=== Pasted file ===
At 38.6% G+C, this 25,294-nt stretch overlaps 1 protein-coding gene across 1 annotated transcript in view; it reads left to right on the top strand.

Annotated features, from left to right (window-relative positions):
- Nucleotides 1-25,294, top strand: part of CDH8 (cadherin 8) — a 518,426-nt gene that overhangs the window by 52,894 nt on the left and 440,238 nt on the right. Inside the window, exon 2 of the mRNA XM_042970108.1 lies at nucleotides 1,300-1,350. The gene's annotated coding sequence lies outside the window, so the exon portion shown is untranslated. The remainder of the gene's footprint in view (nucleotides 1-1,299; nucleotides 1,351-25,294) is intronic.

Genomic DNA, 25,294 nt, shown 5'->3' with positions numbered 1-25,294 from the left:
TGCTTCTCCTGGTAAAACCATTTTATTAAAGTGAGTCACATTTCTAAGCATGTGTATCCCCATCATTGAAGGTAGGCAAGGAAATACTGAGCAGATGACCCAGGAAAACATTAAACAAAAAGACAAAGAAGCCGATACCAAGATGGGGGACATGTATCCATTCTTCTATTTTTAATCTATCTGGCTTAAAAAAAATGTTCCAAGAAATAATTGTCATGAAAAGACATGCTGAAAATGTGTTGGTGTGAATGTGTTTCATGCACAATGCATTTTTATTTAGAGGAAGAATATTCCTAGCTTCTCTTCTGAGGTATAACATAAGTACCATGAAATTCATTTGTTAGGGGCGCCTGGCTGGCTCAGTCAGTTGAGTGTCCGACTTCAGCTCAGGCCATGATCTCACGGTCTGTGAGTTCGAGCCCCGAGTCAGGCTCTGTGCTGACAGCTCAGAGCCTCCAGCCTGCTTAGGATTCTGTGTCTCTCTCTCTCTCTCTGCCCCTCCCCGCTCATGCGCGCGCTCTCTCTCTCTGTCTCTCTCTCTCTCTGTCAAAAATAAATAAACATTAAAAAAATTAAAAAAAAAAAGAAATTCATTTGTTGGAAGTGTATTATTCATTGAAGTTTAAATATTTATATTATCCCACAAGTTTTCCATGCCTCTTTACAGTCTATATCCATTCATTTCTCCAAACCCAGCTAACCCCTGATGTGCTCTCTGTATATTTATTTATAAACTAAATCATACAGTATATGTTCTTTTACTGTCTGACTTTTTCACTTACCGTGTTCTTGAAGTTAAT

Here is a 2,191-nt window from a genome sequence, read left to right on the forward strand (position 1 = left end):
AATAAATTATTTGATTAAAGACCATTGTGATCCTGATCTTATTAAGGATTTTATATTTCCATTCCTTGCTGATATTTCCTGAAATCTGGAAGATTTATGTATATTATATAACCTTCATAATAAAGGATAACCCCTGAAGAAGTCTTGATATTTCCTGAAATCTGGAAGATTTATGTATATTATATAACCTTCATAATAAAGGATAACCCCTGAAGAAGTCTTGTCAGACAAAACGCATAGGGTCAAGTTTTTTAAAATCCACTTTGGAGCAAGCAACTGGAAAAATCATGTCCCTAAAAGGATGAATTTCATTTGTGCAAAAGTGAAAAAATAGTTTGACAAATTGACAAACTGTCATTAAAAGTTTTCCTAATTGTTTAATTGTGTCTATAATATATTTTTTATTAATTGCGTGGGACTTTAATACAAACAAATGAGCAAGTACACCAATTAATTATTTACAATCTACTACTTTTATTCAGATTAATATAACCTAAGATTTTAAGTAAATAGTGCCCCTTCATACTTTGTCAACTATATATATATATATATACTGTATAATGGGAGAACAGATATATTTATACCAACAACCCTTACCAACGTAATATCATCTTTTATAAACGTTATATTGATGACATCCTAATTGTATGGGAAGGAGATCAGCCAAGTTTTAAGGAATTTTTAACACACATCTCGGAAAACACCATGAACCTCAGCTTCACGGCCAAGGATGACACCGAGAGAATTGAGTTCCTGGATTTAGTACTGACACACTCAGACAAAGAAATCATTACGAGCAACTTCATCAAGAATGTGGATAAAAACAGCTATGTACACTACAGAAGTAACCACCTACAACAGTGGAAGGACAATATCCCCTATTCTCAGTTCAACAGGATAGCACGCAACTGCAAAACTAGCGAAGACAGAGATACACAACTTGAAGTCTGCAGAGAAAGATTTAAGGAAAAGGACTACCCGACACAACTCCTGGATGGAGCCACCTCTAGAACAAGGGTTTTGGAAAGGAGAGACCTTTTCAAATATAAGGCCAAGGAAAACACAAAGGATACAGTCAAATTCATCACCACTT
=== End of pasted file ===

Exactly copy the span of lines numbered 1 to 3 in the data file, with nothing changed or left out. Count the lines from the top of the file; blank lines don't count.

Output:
At 38.6% G+C, this 25,294-nt stretch overlaps 1 protein-coding gene across 1 annotated transcript in view; it reads left to right on the top strand.

Annotated features, from left to right (window-relative positions):
- Nucleotides 1-25,294, top strand: part of CDH8 (cadherin 8) — a 518,426-nt gene that overhangs the window by 52,894 nt on the left and 440,238 nt on the right. Inside the window, exon 2 of the mRNA XM_042970108.1 lies at nucleotides 1,300-1,350. The gene's annotated coding sequence lies outside the window, so the exon portion shown is untranslated. The remainder of the gene's footprint in view (nucleotides 1-1,299; nucleotides 1,351-25,294) is intronic.